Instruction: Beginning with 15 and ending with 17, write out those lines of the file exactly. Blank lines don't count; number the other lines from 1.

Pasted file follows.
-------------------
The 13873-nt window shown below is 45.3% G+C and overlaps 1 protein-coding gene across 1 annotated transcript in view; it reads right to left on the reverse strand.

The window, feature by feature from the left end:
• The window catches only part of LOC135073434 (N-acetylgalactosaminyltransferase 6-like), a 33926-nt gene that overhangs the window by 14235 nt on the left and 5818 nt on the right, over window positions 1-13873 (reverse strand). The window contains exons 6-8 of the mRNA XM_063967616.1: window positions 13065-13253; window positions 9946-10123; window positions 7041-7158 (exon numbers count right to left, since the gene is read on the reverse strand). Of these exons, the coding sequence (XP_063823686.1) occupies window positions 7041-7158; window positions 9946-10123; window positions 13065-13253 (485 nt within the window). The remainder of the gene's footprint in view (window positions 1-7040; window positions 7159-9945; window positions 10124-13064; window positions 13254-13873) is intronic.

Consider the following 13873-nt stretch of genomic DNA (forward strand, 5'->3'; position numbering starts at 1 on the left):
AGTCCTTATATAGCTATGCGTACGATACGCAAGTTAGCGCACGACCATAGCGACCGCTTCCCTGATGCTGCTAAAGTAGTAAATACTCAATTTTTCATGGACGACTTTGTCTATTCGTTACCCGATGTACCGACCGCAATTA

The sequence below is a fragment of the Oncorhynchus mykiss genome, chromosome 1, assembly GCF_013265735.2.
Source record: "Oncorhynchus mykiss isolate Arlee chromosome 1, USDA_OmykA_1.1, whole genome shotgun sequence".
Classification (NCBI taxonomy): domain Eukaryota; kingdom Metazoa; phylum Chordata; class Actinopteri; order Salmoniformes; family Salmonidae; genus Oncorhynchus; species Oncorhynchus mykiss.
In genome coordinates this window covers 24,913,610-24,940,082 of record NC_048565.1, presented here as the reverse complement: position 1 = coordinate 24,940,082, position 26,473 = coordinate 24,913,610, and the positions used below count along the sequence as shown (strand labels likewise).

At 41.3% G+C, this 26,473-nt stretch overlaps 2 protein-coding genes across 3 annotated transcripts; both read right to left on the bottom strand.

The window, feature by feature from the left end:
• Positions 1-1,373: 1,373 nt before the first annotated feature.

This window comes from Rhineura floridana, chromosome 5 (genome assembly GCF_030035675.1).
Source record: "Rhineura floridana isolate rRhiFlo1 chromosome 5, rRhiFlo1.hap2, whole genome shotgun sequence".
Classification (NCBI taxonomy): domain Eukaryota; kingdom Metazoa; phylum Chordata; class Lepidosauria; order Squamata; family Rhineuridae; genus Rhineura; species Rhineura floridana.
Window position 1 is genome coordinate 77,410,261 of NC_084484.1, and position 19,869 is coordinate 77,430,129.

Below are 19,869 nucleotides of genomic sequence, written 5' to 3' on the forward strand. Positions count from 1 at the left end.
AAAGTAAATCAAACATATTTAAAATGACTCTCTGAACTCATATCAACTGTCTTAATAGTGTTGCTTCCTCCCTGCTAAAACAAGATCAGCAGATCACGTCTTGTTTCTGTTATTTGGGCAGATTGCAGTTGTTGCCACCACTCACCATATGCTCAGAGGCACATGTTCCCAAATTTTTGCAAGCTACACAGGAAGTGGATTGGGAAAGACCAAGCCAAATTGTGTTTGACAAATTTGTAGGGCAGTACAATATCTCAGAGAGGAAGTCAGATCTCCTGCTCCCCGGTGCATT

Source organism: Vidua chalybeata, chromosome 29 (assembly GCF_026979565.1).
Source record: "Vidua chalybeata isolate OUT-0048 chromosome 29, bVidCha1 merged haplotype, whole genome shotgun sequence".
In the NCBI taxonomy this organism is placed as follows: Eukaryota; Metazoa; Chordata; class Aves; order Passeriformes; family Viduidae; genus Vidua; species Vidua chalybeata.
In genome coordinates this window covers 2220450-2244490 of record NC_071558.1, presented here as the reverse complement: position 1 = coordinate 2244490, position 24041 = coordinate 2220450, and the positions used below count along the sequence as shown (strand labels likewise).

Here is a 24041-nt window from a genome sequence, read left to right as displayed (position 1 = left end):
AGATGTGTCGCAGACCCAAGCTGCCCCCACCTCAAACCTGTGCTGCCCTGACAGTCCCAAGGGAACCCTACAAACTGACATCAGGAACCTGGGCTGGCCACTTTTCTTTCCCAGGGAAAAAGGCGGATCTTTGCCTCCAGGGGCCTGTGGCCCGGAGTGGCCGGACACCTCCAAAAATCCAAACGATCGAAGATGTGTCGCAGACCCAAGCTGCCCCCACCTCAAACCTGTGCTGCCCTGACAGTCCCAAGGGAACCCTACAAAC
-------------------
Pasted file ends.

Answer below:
Classification (NCBI taxonomy): domain Eukaryota; kingdom Metazoa; phylum Chordata; class Lepidosauria; order Squamata; family Rhineuridae; genus Rhineura; species Rhineura floridana.
Window position 1 is genome coordinate 77,410,261 of NC_084484.1, and position 19,869 is coordinate 77,430,129.

Below are 19,869 nucleotides of genomic sequence, written 5' to 3' on the forward strand. Positions count from 1 at the left end.